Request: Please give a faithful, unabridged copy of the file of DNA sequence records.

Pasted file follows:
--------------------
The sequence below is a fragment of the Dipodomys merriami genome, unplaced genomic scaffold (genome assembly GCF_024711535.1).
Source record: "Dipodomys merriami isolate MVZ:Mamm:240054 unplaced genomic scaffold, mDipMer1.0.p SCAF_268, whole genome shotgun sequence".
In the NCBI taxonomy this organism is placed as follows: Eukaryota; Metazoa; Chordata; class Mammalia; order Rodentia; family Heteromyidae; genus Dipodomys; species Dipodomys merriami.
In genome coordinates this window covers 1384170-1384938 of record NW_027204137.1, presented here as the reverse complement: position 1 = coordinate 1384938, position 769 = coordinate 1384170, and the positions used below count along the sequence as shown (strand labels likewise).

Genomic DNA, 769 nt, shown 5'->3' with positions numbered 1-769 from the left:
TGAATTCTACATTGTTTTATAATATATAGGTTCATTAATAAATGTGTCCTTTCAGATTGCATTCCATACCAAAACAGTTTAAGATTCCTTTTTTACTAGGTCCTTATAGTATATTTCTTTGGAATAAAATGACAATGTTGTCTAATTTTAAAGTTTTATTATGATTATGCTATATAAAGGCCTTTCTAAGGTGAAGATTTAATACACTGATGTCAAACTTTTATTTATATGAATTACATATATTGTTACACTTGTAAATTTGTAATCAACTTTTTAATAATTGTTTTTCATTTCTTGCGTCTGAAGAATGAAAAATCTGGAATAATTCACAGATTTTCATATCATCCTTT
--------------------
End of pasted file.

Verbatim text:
The sequence below is a fragment of the Dipodomys merriami genome, unplaced genomic scaffold (genome assembly GCF_024711535.1).
Source record: "Dipodomys merriami isolate MVZ:Mamm:240054 unplaced genomic scaffold, mDipMer1.0.p SCAF_268, whole genome shotgun sequence".
In the NCBI taxonomy this organism is placed as follows: Eukaryota; Metazoa; Chordata; class Mammalia; order Rodentia; family Heteromyidae; genus Dipodomys; species Dipodomys merriami.
In genome coordinates this window covers 1384170-1384938 of record NW_027204137.1, presented here as the reverse complement: position 1 = coordinate 1384938, position 769 = coordinate 1384170, and the positions used below count along the sequence as shown (strand labels likewise).

Genomic DNA, 769 nt, shown 5'->3' with positions numbered 1-769 from the left:
TGAATTCTACATTGTTTTATAATATATAGGTTCATTAATAAATGTGTCCTTTCAGATTGCATTCCATACCAAAACAGTTTAAGATTCCTTTTTTACTAGGTCCTTATAGTATATTTCTTTGGAATAAAATGACAATGTTGTCTAATTTTAAAGTTTTATTATGATTATGCTATATAAAGGCCTTTCTAAGGTGAAGATTTAATACACTGATGTCAAACTTTTATTTATATGAATTACATATATTGTTACACTTGTAAATTTGTAATCAACTTTTTAATAATTGTTTTTCATTTCTTGCGTCTGAAGAATGAAAAATCTGGAATAATTCACAGATTTTCATATCATCCTTT